Good stuff from Jeff Sullivan

Dave · March 2, 2005 at 5:22 pm · Filed Under Mariners 

I know we have Lookout Landing linked as part of the blogosphere, but I wanted to throw Jeff Sullivan some extra love here on the main page. He’s been doing some terrific stuff lately, and if you don’t check over that often, you’ve probably missed some of it. The most fun reads have been his evaluations of each starting pitcher. If you haven’t checked them out yet, go now:

Gil Meche

Jamie Moyer

Joel Pineiro

Bobby Madritsch



8 Responses to “Good stuff from Jeff Sullivan”

  1. Matt Staples on March 2nd, 2005 7:15 pm

    That analysis of Meche is beyond anything to date that I’ve read … great job, JS. I look forward to reading the others.

  2. firova on March 2nd, 2005 7:35 pm

    Amazing stuff. Regarding Moyer, I wonder whether he lost command of the corners in part due to umpiring. Did they call him differently last year? When he gave up a few dingers did it send some kind of self-fulfilling prophecy to the umps that this guy doesn’t command the strike zone anymore? Glavine had major problems a few years ago when the strike zone changed–has anyone heard anything about this with regards to 2004 Moyer? I’m sure he wouldn’t use it as an excuse, but the problems pitching from behind in the count make me think he just wasn’t getting the calls anymore. The 44 homers are all on him, though. Ugh.

  3. jim on March 2nd, 2005 8:41 pm

    I agree that Lookout Landing is where I now go for serious Mariner baseball commentary.

  4. firova on March 3rd, 2005 5:06 am

    Incredibly, my strike zone question was addressed this morning in a Jim Moore column, of all places. But what a canyon of difference between Lookout Landing and Go 2 Guy, whom I rarely read. I wonder what Moyer’s Questec/nonQuestec splits look like? Does anyone have access to this information? I guess the real issue is inconsistency; he suggests that switching back and forth hurts his game.

  5. paul mocker on March 3rd, 2005 8:39 am

    Feel the love for Jaime! A prediction of mid 4’s ERA seems surprising.

    I wonder if a better prediction would be to use percentiles such as this:

    25% chance: ERA 4.0 to 4.5
    25% chance: ERA 4.5 to 5.0
    25% chance: ERA Above 5
    25% chance: Early retirement.

    It seems that given his age and horrible 2004 the spectrum of possibilities is better represented this way.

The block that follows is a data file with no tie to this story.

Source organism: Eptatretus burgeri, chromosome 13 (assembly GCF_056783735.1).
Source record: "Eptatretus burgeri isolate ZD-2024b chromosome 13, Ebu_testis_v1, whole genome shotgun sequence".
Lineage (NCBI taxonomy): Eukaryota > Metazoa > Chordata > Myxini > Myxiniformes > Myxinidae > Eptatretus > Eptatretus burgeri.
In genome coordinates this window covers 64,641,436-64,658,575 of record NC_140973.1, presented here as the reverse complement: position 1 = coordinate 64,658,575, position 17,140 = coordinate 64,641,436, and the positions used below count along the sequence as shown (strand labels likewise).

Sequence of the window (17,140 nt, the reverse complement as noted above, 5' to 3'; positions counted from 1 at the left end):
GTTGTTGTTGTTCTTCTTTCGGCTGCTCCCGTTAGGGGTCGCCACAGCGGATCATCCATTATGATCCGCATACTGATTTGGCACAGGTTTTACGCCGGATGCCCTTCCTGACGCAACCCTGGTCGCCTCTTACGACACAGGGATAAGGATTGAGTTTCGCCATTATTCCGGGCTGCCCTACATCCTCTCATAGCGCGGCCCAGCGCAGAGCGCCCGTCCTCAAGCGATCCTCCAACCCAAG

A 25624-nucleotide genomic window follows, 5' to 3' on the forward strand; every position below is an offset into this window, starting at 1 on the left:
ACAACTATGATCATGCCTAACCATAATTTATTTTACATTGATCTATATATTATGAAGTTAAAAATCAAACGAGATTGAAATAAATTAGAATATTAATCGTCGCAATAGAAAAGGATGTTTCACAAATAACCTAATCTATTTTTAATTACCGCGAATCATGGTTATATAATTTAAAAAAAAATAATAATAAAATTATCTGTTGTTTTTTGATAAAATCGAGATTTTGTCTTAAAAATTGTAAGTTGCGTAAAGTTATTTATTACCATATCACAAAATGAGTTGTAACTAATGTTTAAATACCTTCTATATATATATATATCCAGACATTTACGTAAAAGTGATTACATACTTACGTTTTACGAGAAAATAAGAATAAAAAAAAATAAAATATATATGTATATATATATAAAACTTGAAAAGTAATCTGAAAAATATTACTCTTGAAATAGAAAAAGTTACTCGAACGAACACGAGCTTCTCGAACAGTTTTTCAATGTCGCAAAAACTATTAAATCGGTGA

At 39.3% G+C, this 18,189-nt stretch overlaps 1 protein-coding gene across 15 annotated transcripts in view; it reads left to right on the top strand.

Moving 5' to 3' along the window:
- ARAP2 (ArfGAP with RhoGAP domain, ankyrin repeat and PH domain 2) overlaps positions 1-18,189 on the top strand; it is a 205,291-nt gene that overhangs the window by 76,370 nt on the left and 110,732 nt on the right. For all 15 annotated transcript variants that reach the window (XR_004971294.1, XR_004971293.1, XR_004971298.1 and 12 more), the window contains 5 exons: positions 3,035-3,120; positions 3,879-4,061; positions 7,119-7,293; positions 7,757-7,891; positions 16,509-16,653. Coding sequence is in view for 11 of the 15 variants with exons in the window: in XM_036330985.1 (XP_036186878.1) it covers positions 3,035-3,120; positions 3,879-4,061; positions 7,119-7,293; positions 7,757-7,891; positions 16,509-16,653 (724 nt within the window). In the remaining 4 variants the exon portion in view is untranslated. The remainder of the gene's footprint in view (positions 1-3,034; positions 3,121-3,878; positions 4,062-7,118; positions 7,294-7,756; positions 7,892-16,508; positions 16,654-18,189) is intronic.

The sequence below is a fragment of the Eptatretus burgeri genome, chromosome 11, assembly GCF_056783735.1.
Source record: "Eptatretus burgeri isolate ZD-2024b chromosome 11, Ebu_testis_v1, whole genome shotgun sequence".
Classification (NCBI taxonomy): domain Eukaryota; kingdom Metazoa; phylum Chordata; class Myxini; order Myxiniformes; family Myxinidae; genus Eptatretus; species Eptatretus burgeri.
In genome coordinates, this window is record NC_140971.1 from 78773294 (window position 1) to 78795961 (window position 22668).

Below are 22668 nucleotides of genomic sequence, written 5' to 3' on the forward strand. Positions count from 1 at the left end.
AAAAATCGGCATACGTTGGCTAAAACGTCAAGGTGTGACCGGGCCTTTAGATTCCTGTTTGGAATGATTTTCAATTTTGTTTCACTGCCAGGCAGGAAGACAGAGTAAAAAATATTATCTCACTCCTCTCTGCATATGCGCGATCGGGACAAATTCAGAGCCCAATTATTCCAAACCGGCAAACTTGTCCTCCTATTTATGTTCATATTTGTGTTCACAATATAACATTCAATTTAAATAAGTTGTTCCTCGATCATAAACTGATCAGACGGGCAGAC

As this is spring hope is in the air, and some of you are hoping for 90+ wins. Without disussing whether that is rational, an interesting question is: What would have to occur to achieve 90+ wins?

    What would have to happen to Moyer for the team to achieve that mark? Without putting much thought into it, I feel that he either has to be far better than an average pitcher or far worse. If he is far better, such as a return to 2001-2002 performance, that means he is beating the Angels and A’s. If he is far worse, he retires early and we left Felix have a couple months.

    If he has an ERA of 4.8 to 5.6, extremely likely, he isn’t doing the team much good but he isn’t so bad that they drop him out of the rotation.

    BTW, the Meche write up was very informative. He is a tough one to prediect but your conclusion seemed to be right.

  6. chris w on March 3rd, 2005 8:56 am

    One thing I have been gradually realizing, which these excellent analyses confirm, is that the Ms defense + Safeco field has helped the pitchers more than most people realize. Everyone has known that the defense is good, but I don’t think people have realized how much benefit it has really been. It gives me hope for this year, although I do think the Ms should really try to find a flycatcher for CF if it turns out that Reed’s only mediocre. With Cameron in CF (for *example* – I know it’s not going to happen), I can see the defense knocking a run off the collective Ms’ ERAs.

  7. DMZ on March 3rd, 2005 9:14 am

    The Meche article is contained, in mini form, in the Meche player comment in BP05.

  8. JMB on March 3rd, 2005 9:58 am

    Ah, Jim Moore. That’s all I’m going to say.